This report summarizes the opinions of practitioners who had treated more than 7800 patients and outlines the core principles of safe and effective OIT use in clinical practice.
Source: Annals of Allergy, Asthma and Immunology - Category: Allergy & Immunology Authors: Tags: Perspective Source Type: research
This report summarizes the opinions of practitioners who had treated more than 7800 patients and outlines the core principles of safe and effective OIT use in clinical practice.
Source: Annals of Allergy, Asthma and Immunology - Category: Allergy & Immunology Authors: Tags: Perspective Source Type: research
Alessandro Poggi1*, Roberto Benelli2, Roberta Venè1, Delfina Costa1, Nicoletta Ferrari1, Francesca Tosetti1 and Maria Raffaella Zocchi3 1Molecular Oncology and Angiogenesis Unit, IRCCS Ospedale Policlinico San Martino, Genoa, Italy 2Immunology Unit, IRCCS Ospedale Policlinico San Martino, Genoa, Italy 3Division of Immunology, Transplantation and Infectious Diseases, IRCCS San Raffaele Scientific Institute, Milan, Italy It is well established that natural killer (NK) cells are involved in both innate and adaptive immunity. Indeed, they can recognize molecules induced at the cell surface by stress signals ...
Source: Frontiers in Immunology - Category: Allergy & Immunology Source Type: research
AbstractPurpose of reviewOral immunotherapy (OIT) can have a major positive impact on patients with IgE-mediated food allergies, increasing reaction thresholds and reducing the need for dietary and lifestyle limitations. However, patients experience more frequent allergic reactions during OIT than when following dietary avoidance, and 10 –75% of patients on OIT may experience anaphylaxis to treatment doses. Our ability to identify patients at higher risk of more severe or frequent reactions during OIT is limited. We review the current data available and highlight the gaps in knowledge which impede our ability to pred...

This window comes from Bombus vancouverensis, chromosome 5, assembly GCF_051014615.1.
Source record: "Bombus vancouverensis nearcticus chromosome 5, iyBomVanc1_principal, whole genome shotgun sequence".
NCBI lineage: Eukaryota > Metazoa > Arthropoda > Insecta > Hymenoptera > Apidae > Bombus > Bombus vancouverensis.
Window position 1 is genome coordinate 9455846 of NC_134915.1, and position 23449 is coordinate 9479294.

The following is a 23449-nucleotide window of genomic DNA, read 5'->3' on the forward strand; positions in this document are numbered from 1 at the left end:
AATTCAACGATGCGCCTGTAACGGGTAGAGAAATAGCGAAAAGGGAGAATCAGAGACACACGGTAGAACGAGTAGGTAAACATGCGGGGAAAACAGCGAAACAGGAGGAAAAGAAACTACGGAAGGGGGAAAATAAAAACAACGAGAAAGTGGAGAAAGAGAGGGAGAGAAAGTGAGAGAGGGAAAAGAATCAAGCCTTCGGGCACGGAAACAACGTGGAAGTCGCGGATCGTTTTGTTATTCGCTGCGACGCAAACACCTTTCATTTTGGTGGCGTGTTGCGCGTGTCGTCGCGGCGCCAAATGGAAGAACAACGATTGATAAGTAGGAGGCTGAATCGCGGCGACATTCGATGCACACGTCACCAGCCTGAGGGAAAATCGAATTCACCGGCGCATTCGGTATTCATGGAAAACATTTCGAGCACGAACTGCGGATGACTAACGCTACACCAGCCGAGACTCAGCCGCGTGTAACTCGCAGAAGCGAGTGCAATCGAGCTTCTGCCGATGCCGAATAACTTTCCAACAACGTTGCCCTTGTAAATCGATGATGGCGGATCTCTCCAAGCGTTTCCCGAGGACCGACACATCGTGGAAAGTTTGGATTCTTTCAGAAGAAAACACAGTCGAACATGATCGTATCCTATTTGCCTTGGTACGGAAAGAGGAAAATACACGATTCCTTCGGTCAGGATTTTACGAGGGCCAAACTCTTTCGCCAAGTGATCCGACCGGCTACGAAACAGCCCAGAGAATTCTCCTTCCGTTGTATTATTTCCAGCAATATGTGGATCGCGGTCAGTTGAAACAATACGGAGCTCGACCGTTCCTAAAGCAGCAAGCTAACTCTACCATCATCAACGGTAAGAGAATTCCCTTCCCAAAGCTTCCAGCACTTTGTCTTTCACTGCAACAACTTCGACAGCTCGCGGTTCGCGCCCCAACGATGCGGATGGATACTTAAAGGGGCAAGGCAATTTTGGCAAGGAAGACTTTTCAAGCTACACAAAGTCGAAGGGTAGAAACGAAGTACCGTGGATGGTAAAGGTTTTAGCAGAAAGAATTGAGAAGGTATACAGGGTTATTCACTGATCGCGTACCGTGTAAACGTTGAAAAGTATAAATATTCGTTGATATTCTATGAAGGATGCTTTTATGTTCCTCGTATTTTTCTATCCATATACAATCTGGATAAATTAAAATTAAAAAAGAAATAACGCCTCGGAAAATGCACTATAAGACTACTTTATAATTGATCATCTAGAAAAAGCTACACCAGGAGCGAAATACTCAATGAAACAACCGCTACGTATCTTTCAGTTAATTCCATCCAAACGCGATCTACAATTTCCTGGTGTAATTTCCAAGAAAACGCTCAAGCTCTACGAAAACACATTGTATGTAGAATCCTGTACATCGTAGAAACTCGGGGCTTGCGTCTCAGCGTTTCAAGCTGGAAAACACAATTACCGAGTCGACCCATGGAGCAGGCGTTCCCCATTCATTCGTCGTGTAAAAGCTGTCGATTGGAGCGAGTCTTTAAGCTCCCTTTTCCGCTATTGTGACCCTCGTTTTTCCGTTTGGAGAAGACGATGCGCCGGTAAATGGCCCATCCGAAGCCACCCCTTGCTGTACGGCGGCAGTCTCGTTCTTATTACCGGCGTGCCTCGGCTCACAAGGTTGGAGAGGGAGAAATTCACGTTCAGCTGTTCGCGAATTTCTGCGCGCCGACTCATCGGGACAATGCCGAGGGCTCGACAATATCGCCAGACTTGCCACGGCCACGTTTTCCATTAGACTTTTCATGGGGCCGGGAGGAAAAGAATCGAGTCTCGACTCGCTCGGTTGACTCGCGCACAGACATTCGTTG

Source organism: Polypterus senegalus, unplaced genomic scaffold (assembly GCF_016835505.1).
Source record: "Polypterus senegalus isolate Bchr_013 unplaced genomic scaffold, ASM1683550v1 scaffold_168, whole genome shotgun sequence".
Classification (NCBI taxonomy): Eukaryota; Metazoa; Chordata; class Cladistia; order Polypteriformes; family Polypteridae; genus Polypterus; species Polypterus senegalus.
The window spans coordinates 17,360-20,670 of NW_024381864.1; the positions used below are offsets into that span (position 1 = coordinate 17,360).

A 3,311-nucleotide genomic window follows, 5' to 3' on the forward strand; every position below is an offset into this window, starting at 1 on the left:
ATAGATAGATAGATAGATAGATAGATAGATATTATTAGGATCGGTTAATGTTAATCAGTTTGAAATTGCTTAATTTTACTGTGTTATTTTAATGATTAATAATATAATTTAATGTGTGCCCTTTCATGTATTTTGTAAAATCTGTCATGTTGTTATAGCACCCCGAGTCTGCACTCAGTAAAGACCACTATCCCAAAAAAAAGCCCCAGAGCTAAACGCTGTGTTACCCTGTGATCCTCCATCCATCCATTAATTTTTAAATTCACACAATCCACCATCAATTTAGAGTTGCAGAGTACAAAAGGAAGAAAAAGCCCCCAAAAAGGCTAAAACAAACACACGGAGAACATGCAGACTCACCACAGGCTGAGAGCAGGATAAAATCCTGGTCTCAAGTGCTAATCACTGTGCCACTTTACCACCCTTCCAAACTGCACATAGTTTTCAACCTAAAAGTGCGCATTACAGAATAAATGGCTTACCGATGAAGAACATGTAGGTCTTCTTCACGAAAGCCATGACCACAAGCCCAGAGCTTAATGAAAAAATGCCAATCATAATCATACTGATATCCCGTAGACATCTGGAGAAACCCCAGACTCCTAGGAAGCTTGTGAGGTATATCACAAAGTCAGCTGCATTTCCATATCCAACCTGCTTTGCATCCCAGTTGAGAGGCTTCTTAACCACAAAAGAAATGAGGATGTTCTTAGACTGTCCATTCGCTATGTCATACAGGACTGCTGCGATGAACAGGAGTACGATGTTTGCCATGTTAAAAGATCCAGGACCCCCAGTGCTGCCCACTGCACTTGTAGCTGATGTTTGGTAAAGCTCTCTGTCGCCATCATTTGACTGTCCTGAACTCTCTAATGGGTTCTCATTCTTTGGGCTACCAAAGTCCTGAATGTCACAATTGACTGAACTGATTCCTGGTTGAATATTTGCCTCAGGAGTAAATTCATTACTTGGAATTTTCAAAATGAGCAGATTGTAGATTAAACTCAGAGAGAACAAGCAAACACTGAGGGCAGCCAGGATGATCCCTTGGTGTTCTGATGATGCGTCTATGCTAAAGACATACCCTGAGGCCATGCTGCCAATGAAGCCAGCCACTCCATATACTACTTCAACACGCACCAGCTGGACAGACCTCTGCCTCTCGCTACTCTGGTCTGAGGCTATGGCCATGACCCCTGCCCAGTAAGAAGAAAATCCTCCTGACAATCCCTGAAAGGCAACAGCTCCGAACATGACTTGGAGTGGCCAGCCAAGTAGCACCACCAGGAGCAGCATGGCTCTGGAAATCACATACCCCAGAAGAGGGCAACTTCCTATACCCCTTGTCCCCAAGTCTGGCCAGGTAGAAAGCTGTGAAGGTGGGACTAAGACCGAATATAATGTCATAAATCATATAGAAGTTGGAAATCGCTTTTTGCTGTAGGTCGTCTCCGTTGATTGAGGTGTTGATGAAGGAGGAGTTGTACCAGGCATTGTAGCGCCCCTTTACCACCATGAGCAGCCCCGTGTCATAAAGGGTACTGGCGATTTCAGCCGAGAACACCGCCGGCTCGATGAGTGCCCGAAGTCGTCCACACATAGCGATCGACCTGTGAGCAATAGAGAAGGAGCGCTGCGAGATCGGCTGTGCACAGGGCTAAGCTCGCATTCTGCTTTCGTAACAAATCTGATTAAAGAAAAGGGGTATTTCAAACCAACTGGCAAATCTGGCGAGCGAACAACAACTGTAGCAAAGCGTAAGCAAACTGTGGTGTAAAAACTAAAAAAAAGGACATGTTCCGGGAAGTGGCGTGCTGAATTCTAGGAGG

Source: Current Treatment Options in Allergy - Category: Allergy & Immunology Source Type: research
AbstractPurpose of ReviewWe reviewed the existing evidence base to desensitisation for food allergy, applying the Grading of Recommendations, Assessment, Development and Evaluation approach to discuss whether desensitisation is likely to become part of routine treatment for patients with food allergy.Recent FindingsDesensitisation for food allergy to peanut, egg and cow ’s milk is efficacious, but whether such interventions are cost-effective is less clear, due to the issues over a sustained desensitisation effect and the increase in allergic reactions occurring in patients on treatment. Few studies have assessed the...
Source: Current Allergy and Asthma Reports - Category: Allergy & Immunology Source Type: research
Immunoglobulin E (IgE)-mediated food allergy impacts 8% of US children,1 with peanut allergy prevalence steadily increasing.2 Food allergy affects everyday activities for food-allergic children and their parents,3 which can increase anxiety and reduce health-related quality of life (QoL).4, 5 Although several peanut-desensitization methods are being studied, no approved treatments exist for peanut-allergic patients.6, 7 Current research is mainly focused on efficacy and safety; however, it is important to consider participant QoL following peanut-immunotherapy clinical trials.
Source: Annals of Allergy, Asthma and Immunology - Category: Allergy & Immunology Authors: Tags: Letters Source Type: research